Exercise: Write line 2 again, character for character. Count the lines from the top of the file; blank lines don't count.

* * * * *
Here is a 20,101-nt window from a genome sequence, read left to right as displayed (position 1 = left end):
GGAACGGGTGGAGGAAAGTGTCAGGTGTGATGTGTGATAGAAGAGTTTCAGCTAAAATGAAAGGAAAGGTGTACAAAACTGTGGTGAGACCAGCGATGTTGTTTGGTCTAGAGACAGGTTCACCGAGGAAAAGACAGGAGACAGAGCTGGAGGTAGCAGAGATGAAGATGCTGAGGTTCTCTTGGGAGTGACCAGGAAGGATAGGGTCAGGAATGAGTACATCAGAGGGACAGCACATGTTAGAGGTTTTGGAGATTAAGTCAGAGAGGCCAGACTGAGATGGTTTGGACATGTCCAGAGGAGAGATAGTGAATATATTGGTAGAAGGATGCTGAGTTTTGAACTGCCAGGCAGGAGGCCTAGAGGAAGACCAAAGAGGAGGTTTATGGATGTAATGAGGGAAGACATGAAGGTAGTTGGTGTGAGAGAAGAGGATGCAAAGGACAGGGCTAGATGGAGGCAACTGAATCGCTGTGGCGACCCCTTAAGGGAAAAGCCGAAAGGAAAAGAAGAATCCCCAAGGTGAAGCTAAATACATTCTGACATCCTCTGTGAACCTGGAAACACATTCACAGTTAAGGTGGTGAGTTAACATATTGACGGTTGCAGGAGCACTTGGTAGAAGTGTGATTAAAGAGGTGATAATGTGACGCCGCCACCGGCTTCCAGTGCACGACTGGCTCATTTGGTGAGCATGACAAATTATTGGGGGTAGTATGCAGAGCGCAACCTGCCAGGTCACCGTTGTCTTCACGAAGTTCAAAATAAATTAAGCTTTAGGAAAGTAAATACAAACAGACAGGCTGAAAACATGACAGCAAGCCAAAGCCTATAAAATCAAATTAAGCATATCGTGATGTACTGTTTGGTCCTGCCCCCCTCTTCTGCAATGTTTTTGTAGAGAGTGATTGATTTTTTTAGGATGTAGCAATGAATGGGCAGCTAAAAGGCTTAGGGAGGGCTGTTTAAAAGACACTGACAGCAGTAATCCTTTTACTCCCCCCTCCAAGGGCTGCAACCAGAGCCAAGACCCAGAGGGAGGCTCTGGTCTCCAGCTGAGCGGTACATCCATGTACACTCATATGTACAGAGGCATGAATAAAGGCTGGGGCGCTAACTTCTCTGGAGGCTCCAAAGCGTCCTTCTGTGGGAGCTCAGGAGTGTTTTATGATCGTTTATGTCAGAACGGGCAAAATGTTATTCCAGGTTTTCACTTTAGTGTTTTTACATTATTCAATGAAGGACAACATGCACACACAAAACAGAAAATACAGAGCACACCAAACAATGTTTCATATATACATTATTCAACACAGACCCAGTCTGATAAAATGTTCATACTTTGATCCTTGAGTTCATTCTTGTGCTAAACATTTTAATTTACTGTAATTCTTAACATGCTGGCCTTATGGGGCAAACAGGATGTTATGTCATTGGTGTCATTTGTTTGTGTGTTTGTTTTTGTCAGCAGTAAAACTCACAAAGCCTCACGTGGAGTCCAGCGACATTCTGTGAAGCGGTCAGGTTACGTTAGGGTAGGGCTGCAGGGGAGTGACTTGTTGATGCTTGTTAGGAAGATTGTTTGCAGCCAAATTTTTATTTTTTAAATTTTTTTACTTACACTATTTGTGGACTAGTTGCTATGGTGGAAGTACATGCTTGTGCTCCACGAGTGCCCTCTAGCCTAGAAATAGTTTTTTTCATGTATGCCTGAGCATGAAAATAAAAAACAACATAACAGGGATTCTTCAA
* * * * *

GGAACGGGTGGAGGAAAGTGTCAGGTGTGATGTGTGATAGAAGAGTTTCAGCTAAAATGAAAGGAAAGGTGTACAAAACTGTGGTGAGACCAGCGATGTTGTTTGGTCTAGAGACAGGTTCACCGAGGAAAAGACAGGAGACAGAGCTGGAGGTAGCAGAGATGAAGATGCTGAGGTTCTCTTGGGAGTGACCAGGAAGGATAGGGTCAGGAATGAGTACATCAGAGGGACAGCACATGTTAGAGGTTTTGGAGATTAAGTCAGAGAGGCCAGACTGAGATGGTTTGGACATGTCCAGAGGAGAGATAGTGAATATATTGGTAGAAGGATGCTGAGTTTTGAACTGCCAGGCAGGAGGCCTAGAGGAAGACCAAAGAGGAGGTTTATGGATGTAATGAGGGAAGACATGAAGGTAGTTGGTGTGAGAGAAGAGGATGCAAAGGACAGGGCTAGATGGAGGCAACTGAATCGCTGTGGCGACCCCTTAAGGGAAAAGCCGAAAGGAAAAGAAGAATCCCCAAGGTGAAGCTAAATACATTCTGACATCCTCTGTGAACCTGGAAACACATTCACAGTTAAGGTGGTGAGTTAACATATTGACGGTTGCAGGAGCACTTGGTAGAAGTGTGATTAAAGAGGTGATAATGTGACGCCGCCACCGGCTTCCAGTGCACGACTGGCTCATTTGGTGAGCATGACAAATTATTGGGGGTAGTATGCAGAGCGCAACCTGCCAGGTCACCGTTGTCTTCACGAAGTTCAAAATAAATTAAGCTTTAGGAAAGTAAATACAAACAGACAGGCTGAAAACATGACAGCAAGCCAAAGCCTATAAAATCAAATTAAGCATATCGTGATGTACTGTTTGGTCCTGCCCCCCTCTTCTGCAATGTTTTTGTAGAGAGTGATTGATTTTTTTAGGATGTAGCAATGAATGGGCAGCTAAAAGGCTTAGGGAGGGCTGTTTAAAAGACACTGACAGCAGTAATCCTTTTACTCCCCCCTCCAAGGGCTGCAACCAGAGCCAAGACCCAGAGGGAGGCTCTGGTCTCCAGCTGAGCGGTACATCCATGTACACTCATATGTACAGAGGCATGAATAAAGGCTGGGGCGCTAACTTCTCTGGAGGCTCCAAAGCGTCCTTCTGTGGGAGCTCAGGAGTGTTTTATGATCGTTTATGTCAGAACGGGCAAAATGTTATTCCAGGTTTTCACTTTAGTGTTTTTACATTATTCAATGAAGGACAACATGCACACACAAAACAGAAAATACAGAGCACACCAAACAATGTTTCATATATACATTATTCAACACAGACCCAGTCTGATAAAATGTTCATACTTTGATCCTTGAGTTCATTCTTGTGCTAAACATTTTAATTTACTGTAATTCTTAACATGCTGGCCTTATGGGGCAAACAGGATGTTATGTCATTGGTGTCATTTGTTTGTGTGTTTGTTTTTGTCAGCAGTAAAACTCACAAAGCCTCACGTGGAGTCCAGCGACATTCTGTGAAGCGGTCAGGTTACGTTAGGGTAGGGCTGCAGGGGAGTGACTTGTTGATGCTTGTTAGGAAGATTGTTTGCAGCCAAATTTTTATTTTTTAAATTTTTTTACTTACACTATTTGTGGACTAGTTGCTATGGTGGAAGTACATGCTTGTGCTCCACGAGTGCCCTCTAGCCTAGAAATAGTTTTTTTCATGTATGCCTGAGCATGAAAATAAAAAACAACATAACAGGGATTCTTCAA